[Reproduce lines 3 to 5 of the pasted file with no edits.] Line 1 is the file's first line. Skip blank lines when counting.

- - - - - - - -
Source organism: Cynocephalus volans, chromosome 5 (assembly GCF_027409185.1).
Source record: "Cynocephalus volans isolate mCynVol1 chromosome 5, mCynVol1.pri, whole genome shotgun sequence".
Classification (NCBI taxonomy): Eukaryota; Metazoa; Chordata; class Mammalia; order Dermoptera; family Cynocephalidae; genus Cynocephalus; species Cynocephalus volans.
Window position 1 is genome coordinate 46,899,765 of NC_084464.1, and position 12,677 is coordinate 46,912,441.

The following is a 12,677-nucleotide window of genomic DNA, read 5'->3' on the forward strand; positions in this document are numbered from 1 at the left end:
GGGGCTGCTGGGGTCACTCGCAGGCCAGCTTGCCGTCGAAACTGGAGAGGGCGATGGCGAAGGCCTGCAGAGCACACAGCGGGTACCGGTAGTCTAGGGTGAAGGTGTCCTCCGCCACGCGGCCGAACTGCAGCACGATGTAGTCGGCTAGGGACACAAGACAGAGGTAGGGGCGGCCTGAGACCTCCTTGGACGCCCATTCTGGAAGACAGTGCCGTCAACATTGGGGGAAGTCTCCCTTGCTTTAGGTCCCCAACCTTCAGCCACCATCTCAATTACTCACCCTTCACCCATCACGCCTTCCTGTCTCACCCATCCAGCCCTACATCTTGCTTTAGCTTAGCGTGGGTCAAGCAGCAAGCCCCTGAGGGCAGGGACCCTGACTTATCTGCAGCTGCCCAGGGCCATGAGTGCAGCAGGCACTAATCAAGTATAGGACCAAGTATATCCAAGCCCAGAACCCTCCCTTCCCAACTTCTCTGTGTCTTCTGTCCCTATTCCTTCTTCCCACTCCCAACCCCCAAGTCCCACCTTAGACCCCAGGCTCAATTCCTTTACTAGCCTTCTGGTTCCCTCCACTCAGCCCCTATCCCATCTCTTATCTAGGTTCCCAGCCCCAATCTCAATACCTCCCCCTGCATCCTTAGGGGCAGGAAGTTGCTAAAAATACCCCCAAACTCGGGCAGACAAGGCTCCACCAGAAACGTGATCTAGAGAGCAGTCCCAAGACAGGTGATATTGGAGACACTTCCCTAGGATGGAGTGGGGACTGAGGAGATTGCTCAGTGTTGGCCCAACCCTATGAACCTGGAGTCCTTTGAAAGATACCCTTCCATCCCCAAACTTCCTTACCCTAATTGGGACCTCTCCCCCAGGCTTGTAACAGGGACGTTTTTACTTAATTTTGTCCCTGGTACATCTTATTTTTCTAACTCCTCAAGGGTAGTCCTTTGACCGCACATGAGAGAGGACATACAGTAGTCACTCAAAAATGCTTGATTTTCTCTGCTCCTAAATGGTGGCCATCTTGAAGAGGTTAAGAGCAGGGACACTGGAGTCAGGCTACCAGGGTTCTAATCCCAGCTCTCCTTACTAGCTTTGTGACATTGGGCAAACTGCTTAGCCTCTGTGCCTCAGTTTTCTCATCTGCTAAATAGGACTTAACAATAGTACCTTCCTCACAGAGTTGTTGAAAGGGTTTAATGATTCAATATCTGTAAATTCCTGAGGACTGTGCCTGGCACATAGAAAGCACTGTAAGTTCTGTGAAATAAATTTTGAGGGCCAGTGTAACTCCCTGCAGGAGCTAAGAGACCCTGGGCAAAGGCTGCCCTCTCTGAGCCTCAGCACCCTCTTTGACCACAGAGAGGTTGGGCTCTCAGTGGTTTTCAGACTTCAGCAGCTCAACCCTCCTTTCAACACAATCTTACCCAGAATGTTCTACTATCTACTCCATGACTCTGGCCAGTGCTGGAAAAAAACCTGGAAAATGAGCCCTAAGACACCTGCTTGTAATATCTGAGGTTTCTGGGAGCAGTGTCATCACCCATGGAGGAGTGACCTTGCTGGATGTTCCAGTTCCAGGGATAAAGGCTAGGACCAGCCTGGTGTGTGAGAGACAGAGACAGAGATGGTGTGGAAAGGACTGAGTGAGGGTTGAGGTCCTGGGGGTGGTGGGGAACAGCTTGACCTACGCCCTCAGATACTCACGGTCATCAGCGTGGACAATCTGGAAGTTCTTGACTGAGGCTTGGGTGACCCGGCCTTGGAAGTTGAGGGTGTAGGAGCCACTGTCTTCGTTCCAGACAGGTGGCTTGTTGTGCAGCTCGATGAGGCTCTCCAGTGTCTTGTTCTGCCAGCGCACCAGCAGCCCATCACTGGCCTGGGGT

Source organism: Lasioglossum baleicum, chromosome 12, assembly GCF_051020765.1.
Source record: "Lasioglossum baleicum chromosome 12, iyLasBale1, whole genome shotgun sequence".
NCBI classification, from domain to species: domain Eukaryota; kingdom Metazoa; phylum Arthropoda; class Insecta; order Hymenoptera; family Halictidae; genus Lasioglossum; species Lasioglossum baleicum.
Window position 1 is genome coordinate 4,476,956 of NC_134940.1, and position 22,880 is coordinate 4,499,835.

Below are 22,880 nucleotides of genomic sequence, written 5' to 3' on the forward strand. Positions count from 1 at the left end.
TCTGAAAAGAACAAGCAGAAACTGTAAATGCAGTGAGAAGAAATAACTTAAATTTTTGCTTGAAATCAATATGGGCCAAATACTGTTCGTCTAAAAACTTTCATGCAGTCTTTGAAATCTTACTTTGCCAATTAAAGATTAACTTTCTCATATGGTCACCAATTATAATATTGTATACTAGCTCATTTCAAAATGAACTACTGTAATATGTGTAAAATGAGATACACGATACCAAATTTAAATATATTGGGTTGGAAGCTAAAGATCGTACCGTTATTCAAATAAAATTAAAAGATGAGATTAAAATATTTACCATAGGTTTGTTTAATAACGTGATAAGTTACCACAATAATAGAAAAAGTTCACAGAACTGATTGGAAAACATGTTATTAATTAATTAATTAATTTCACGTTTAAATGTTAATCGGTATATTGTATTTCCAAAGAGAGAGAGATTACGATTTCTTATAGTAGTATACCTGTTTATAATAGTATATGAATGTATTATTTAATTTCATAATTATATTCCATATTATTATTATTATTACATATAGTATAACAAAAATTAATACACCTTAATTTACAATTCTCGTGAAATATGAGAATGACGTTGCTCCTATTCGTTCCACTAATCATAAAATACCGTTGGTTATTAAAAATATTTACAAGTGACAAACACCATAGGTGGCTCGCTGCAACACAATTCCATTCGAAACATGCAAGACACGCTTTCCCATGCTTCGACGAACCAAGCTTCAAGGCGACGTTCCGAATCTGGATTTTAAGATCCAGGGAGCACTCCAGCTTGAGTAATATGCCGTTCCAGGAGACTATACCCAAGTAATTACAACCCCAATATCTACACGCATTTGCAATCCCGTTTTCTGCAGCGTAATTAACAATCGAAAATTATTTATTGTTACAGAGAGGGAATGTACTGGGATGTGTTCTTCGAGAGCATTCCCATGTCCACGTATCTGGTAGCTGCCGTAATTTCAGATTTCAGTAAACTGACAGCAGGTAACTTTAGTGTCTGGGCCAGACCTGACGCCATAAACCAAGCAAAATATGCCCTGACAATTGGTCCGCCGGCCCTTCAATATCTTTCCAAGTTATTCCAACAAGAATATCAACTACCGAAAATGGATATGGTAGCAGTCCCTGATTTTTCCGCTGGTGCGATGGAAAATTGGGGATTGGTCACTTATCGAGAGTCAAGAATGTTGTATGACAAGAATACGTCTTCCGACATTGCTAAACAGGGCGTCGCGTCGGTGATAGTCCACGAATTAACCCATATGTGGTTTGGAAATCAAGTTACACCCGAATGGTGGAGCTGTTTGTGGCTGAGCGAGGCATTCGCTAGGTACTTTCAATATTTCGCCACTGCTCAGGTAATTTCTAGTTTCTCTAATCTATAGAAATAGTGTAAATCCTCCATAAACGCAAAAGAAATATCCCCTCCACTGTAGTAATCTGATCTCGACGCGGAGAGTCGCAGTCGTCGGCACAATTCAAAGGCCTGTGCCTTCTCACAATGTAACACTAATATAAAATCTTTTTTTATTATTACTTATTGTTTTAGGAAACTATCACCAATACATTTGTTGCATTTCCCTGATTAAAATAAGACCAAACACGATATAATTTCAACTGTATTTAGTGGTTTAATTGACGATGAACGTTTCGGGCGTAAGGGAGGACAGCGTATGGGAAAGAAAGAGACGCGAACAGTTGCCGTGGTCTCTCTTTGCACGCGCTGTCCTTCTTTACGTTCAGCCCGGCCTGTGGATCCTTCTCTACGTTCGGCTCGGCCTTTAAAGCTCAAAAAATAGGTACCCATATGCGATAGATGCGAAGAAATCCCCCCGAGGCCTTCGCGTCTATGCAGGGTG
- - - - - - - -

Classification (NCBI taxonomy): Eukaryota; Metazoa; Chordata; class Mammalia; order Dermoptera; family Cynocephalidae; genus Cynocephalus; species Cynocephalus volans.
Window position 1 is genome coordinate 46,899,765 of NC_084464.1, and position 12,677 is coordinate 46,912,441.

The following is a 12,677-nucleotide window of genomic DNA, read 5'->3' on the forward strand; positions in this document are numbered from 1 at the left end: